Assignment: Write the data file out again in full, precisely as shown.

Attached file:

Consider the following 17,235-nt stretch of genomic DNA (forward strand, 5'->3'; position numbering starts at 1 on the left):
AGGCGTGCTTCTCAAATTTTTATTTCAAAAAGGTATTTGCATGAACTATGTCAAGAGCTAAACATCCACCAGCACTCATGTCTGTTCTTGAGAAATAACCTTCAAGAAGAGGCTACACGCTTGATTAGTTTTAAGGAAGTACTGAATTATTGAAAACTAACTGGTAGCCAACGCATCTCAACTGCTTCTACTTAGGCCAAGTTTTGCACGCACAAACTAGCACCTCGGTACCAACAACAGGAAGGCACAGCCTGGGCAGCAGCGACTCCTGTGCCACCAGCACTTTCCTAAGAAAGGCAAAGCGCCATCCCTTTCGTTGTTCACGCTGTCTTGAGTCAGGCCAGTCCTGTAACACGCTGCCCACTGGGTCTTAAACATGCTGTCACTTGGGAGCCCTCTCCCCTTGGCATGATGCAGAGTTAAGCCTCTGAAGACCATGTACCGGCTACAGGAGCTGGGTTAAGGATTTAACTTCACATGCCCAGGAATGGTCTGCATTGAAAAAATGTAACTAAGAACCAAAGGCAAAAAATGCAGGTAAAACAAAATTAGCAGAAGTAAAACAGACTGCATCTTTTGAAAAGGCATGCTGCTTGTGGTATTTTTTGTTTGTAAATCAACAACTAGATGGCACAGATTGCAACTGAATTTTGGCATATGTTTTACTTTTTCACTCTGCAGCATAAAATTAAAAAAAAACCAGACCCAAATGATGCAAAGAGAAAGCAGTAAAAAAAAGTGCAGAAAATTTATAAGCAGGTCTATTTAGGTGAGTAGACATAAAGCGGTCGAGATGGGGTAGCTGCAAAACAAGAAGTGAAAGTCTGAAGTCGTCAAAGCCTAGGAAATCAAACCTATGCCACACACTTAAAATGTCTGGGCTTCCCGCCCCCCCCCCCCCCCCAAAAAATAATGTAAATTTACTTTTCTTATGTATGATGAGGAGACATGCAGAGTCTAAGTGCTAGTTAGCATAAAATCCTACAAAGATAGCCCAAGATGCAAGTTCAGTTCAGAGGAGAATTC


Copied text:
Consider the following 17,235-nt stretch of genomic DNA (forward strand, 5'->3'; position numbering starts at 1 on the left):
AGGCGTGCTTCTCAAATTTTTATTTCAAAAAGGTATTTGCATGAACTATGTCAAGAGCTAAACATCCACCAGCACTCATGTCTGTTCTTGAGAAATAACCTTCAAGAAGAGGCTACACGCTTGATTAGTTTTAAGGAAGTACTGAATTATTGAAAACTAACTGGTAGCCAACGCATCTCAACTGCTTCTACTTAGGCCAAGTTTTGCACGCACAAACTAGCACCTCGGTACCAACAACAGGAAGGCACAGCCTGGGCAGCAGCGACTCCTGTGCCACCAGCACTTTCCTAAGAAAGGCAAAGCGCCATCCCTTTCGTTGTTCACGCTGTCTTGAGTCAGGCCAGTCCTGTAACACGCTGCCCACTGGGTCTTAAACATGCTGTCACTTGGGAGCCCTCTCCCCTTGGCATGATGCAGAGTTAAGCCTCTGAAGACCATGTACCGGCTACAGGAGCTGGGTTAAGGATTTAACTTCACATGCCCAGGAATGGTCTGCATTGAAAAAATGTAACTAAGAACCAAAGGCAAAAAATGCAGGTAAAACAAAATTAGCAGAAGTAAAACAGACTGCATCTTTTGAAAAGGCATGCTGCTTGTGGTATTTTTTGTTTGTAAATCAACAACTAGATGGCACAGATTGCAACTGAATTTTGGCATATGTTTTACTTTTTCACTCTGCAGCATAAAATTAAAAAAAAACCAGACCCAAATGATGCAAAGAGAAAGCAGTAAAAAAAAGTGCAGAAAATTTATAAGCAGGTCTATTTAGGTGAGTAGACATAAAGCGGTCGAGATGGGGTAGCTGCAAAACAAGAAGTGAAAGTCTGAAGTCGTCAAAGCCTAGGAAATCAAACCTATGCCACACACTTAAAATGTCTGGGCTTCCCGCCCCCCCCCCCCCCCCAAAAAATAATGTAAATTTACTTTTCTTATGTATGATGAGGAGACATGCAGAGTCTAAGTGCTAGTTAGCATAAAATCCTACAAAGATAGCCCAAGATGCAAGTTCAGTTCAGAGGAGAATTC